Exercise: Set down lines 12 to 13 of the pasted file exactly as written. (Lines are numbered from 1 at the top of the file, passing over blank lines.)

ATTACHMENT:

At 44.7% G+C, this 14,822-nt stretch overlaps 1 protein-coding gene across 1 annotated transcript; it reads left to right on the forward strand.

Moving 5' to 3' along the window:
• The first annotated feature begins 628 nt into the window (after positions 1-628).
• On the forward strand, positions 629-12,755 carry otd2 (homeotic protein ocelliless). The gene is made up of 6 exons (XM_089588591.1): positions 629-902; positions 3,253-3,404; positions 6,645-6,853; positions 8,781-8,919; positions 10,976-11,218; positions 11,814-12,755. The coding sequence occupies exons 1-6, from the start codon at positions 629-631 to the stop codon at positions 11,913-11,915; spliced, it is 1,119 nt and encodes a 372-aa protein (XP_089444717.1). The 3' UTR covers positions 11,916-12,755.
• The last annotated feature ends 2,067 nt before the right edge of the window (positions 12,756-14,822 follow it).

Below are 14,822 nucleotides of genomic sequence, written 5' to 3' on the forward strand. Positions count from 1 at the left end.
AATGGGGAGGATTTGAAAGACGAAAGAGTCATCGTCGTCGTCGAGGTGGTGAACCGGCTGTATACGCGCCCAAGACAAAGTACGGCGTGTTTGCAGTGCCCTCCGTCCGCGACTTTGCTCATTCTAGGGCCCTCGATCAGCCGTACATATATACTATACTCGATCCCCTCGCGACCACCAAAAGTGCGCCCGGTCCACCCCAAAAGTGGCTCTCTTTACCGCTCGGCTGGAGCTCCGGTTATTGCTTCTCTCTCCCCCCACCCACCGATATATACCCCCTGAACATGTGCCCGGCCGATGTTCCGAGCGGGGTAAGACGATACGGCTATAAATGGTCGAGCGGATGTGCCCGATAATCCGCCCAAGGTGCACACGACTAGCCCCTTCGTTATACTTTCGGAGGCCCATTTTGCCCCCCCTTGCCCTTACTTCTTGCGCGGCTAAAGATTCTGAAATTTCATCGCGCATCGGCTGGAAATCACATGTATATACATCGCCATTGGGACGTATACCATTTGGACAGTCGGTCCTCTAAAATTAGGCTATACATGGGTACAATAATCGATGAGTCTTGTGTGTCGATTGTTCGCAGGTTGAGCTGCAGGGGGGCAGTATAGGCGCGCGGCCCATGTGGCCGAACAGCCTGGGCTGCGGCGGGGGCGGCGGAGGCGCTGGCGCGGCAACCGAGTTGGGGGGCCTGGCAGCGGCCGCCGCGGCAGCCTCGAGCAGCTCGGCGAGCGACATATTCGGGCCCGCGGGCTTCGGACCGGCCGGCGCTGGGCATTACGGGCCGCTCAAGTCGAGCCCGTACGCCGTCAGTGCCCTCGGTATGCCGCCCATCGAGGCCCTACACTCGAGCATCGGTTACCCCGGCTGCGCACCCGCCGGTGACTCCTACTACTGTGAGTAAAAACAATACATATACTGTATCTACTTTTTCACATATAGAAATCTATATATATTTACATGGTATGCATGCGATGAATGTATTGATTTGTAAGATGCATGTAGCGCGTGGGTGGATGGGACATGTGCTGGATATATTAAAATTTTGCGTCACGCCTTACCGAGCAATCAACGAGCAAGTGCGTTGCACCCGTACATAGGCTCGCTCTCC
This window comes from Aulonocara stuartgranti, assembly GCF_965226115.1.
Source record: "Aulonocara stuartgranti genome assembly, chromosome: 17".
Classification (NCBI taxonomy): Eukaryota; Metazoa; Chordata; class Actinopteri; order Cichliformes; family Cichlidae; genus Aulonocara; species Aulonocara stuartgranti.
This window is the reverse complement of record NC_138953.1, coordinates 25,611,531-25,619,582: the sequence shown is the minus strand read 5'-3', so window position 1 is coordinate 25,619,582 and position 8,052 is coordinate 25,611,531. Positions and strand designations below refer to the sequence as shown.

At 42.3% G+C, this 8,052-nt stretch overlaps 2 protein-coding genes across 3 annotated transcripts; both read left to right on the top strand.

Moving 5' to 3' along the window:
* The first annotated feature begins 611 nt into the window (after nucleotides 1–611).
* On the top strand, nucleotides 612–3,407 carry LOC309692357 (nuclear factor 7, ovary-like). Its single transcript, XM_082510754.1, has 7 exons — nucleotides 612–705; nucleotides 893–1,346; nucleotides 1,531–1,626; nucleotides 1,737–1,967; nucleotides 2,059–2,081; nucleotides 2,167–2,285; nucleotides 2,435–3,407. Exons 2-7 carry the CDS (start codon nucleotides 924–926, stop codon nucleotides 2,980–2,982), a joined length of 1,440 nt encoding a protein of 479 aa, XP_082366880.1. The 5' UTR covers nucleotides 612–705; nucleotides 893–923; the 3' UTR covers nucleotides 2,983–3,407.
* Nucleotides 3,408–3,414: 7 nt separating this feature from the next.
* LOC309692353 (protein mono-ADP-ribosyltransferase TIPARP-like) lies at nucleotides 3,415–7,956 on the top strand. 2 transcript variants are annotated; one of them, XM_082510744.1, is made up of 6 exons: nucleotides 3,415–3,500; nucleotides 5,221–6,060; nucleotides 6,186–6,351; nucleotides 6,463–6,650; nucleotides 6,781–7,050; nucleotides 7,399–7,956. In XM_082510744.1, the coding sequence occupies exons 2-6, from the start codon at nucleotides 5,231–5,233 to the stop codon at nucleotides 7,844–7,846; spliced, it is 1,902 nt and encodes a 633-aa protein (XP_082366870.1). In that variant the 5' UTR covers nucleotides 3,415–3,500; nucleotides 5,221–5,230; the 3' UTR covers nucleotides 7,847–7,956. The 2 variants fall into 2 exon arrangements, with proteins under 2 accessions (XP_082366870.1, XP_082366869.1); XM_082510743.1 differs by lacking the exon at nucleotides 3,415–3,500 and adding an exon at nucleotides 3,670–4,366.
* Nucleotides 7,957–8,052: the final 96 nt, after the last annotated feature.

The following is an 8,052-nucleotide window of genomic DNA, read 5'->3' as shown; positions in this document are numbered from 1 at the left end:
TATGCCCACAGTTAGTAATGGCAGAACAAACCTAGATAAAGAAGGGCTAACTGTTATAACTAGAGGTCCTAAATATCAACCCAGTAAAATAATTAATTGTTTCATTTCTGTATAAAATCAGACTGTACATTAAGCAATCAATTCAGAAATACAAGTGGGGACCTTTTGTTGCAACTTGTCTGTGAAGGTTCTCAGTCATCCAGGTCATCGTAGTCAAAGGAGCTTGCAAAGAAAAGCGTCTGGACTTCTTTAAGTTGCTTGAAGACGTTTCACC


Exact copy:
At 42.3% G+C, this 8,052-nt stretch overlaps 2 protein-coding genes across 3 annotated transcripts; both read left to right on the top strand.

Moving 5' to 3' along the window: